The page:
Newsom Pressuring, & Big Wigs Ready, To Commit Homeless To Straitjacketed Drugging

Civil liberties advocates in San Bernardino County are on their toes, acutely regardful of how local government officials might be willing to use California Governor Newsom’s promotion of aggressive use of conservatorship authority to round up, narcotize and institutionalize those whose mental state can in any way be questioned might be used to silence local government critics.
According to the governor’s office, conservatorships are a tool in the government’s panoply to be used in reducing the number of homeless in the state. Newsom encouraged the legislature to expand such authority, whereupon State Senator Susan Talamantes Eggman (D-Stockton) obliged him with Senate Bill 43, which allows local authorities to appoint a conservator for anyone deemed to be “experiencing a serious mental illness or severe substance use disorder and most at-risk of harm to themselves.” The threshold for taking such action is not high. If two or more governmental officials concur that someone falls into such a category, the individual can be apprehended, handcuffed until placed into a straitjacket and then kept straitjacketed until he or she has been administered anti-psychotic medication. Individuals refusing to take the medication prescribed for them willingly can be forcibly drugged.
Five medications likely to be prescribed to the county’s homeless are old school Thorazine; Serioquel, also known as Quetiapine; Risperidone, also known as Risperdol; Haldol, also known as Haloperidol; and Stelazine.
Serioquel was described to the Sentinel as a mild antipsychotic. Risperidone is referred to as a mid-range anti-psychotic. Stelazine, Thorazine and Haldol are powerful anti-psychotics.
Thorazine leaves most of those who take it in an uncommunicative, nearly vegetative state, rendering even the most violent-prone individual docile. Because of the degree to which it incapacitates its users, many American psychiatric professionals have migrated away from using it in recent years.
A side effect of Serioquel is seizures.
Risperidone’s side effects may include users developing potentially permanent involuntary body movement; death resulting from an increase in body temperature, heart rate and blood pressure; and an increased risk of suicide.
Likewise, Haldol’s side effects include potentially permanent involuntary body movement and death resulting from an increase in body temperature, heart rate and blood pressure.
Stelazine use will after a short duration result in involuntary repetitive body movements, involuntary jerks, movement movement disorders, sustained or repetitive muscle contractions result in twisting and repetitive movements or abnormal fixed postures. Prolonged use will result in the onset of Parkinson’s Disease or Parkinson’s-like conditions.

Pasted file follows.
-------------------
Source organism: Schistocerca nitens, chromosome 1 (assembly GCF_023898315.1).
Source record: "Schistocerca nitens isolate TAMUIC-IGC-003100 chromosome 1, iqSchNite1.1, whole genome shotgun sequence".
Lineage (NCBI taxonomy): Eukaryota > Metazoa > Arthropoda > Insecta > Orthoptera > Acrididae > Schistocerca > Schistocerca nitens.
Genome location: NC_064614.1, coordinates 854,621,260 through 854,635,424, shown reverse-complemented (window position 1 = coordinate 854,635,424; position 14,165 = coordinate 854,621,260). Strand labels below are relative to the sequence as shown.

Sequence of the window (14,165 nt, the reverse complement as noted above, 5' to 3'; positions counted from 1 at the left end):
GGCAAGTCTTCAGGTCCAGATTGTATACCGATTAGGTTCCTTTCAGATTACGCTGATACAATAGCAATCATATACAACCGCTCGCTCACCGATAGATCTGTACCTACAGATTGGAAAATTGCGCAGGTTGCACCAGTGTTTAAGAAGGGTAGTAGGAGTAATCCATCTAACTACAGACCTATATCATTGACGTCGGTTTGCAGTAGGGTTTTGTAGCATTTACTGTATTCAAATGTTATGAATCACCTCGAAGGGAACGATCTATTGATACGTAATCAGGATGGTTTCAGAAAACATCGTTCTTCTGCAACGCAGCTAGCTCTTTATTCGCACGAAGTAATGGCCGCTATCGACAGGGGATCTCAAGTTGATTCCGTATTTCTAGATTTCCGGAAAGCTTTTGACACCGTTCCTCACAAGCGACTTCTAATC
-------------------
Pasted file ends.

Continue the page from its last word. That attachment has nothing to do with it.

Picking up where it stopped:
According to a medical professional the Sentinel consulted with, most of the above anti-psychotics given in sensible doses would remain effective for roughly six hours. An alternative dosing methodology to oral ingestion with Haldol, particularly those resistant to taking it on a daily basis, would be to intermuscle inject a time-released formulation every four to five weeks. Such intermuscle injection can take place while an individual is straitjacketed.
There is nothing in Senate Bill 43’s provisions that makes any sort of representation available for those deemed critically mentally unstable to contest such a categorization.
Those is authority are therefore at liberty, under Governor Newsom’s encouragement and the letter of Senate Bill 43, to not only drug but take physical control of individuals and their effects, particularly if, they are homeless. Under certain circumstances, those who are not technically homeless can be subjected to conservatorship.
A major practical shortcoming in Senate Bill 43 is the lack of housing facilities for those deemed homeless or otherwise subject to Senate Bil 43. Some three generations ago, the state’s mental hospitals provided beds for those designated mentally unfit. Toward the end of then-Governor Ronald Reagan’s first term, California began limiting access to those facilities and during his second term began what was ultimately a four-decade-long shuttering of the lion’s share of state-run mental wards. Thus, at present, those to be subject to conservatorships would need to be housed elsewhere. In San Bernardino County, the availability of housing for such conservatees is virtually non-existent. This might limit county officials options to declaring an individual to be a danger to himself and others, addicted or chronically homeless and then forcefully restraining the individual or taking him/her into custody long enough to straitjacket him/her, and administer some Thorazine, Stelazine, Serioquel, Risperidone or Haldol.